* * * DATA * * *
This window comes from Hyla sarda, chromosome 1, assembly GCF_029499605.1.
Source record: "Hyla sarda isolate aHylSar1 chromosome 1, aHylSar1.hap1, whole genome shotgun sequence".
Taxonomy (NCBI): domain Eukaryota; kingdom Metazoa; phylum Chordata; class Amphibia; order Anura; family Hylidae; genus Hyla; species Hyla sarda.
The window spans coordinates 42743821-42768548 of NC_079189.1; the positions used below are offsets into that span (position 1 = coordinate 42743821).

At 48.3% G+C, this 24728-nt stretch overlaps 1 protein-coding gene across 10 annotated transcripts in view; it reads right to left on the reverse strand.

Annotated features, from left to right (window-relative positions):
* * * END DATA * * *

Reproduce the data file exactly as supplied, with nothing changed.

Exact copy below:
This window comes from Hyla sarda, chromosome 1, assembly GCF_029499605.1.
Source record: "Hyla sarda isolate aHylSar1 chromosome 1, aHylSar1.hap1, whole genome shotgun sequence".
Taxonomy (NCBI): domain Eukaryota; kingdom Metazoa; phylum Chordata; class Amphibia; order Anura; family Hylidae; genus Hyla; species Hyla sarda.
The window spans coordinates 42743821-42768548 of NC_079189.1; the positions used below are offsets into that span (position 1 = coordinate 42743821).

At 48.3% G+C, this 24728-nt stretch overlaps 1 protein-coding gene across 10 annotated transcripts in view; it reads right to left on the reverse strand.

Annotated features, from left to right (window-relative positions):